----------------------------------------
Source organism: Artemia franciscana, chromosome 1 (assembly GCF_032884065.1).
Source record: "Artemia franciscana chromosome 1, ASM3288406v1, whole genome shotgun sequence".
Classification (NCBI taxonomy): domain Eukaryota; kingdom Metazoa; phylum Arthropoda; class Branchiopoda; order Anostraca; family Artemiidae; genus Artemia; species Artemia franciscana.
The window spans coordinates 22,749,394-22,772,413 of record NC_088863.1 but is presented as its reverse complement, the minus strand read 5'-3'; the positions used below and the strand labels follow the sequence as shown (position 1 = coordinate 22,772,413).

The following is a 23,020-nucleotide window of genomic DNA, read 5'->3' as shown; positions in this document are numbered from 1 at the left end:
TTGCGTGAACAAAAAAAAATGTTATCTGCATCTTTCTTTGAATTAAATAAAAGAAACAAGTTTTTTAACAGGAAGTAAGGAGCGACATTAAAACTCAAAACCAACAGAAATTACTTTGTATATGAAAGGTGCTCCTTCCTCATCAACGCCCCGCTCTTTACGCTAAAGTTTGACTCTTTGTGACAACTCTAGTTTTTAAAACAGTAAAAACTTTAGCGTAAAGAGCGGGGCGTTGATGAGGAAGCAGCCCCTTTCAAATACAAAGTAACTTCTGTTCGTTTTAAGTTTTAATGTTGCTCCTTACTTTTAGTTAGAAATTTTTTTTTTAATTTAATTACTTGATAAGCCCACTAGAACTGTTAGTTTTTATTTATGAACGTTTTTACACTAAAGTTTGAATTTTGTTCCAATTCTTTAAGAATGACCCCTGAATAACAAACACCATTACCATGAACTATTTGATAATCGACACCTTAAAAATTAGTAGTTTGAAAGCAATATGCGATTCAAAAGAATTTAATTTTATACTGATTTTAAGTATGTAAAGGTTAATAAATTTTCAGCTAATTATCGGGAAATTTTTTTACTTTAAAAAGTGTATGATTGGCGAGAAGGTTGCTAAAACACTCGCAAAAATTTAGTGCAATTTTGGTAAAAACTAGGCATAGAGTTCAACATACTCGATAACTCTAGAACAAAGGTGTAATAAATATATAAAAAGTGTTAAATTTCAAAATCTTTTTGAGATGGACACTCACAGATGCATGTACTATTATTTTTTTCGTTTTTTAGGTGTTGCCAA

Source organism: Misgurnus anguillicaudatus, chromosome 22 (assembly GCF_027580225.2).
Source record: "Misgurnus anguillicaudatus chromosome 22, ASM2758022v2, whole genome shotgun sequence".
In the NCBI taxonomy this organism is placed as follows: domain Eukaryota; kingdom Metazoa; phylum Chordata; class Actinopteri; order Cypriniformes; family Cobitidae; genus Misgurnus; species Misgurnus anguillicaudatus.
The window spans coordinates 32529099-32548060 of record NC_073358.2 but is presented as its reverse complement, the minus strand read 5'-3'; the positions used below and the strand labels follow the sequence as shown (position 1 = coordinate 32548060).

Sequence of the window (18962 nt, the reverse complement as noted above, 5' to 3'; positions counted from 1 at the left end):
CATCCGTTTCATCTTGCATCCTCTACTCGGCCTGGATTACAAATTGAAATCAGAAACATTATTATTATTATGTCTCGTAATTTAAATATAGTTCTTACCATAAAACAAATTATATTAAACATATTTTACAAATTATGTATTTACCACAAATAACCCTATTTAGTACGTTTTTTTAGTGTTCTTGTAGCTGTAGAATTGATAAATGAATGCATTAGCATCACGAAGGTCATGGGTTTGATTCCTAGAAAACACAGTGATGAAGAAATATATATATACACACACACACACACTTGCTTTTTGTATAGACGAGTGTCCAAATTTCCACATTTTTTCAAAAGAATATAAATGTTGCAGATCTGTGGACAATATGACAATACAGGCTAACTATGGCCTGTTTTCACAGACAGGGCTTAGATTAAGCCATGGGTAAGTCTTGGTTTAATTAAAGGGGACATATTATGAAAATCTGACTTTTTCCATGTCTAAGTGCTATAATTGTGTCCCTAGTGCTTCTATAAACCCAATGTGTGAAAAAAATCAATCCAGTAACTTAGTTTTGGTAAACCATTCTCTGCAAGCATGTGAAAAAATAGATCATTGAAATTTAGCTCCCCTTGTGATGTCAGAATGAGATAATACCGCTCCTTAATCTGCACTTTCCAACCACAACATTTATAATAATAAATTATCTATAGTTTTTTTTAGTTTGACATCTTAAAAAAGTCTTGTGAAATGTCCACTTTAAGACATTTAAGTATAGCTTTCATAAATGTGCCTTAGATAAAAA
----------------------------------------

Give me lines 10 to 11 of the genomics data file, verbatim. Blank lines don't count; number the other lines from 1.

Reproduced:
The window spans coordinates 32529099-32548060 of record NC_073358.2 but is presented as its reverse complement, the minus strand read 5'-3'; the positions used below and the strand labels follow the sequence as shown (position 1 = coordinate 32548060).

Sequence of the window (18962 nt, the reverse complement as noted above, 5' to 3'; positions counted from 1 at the left end):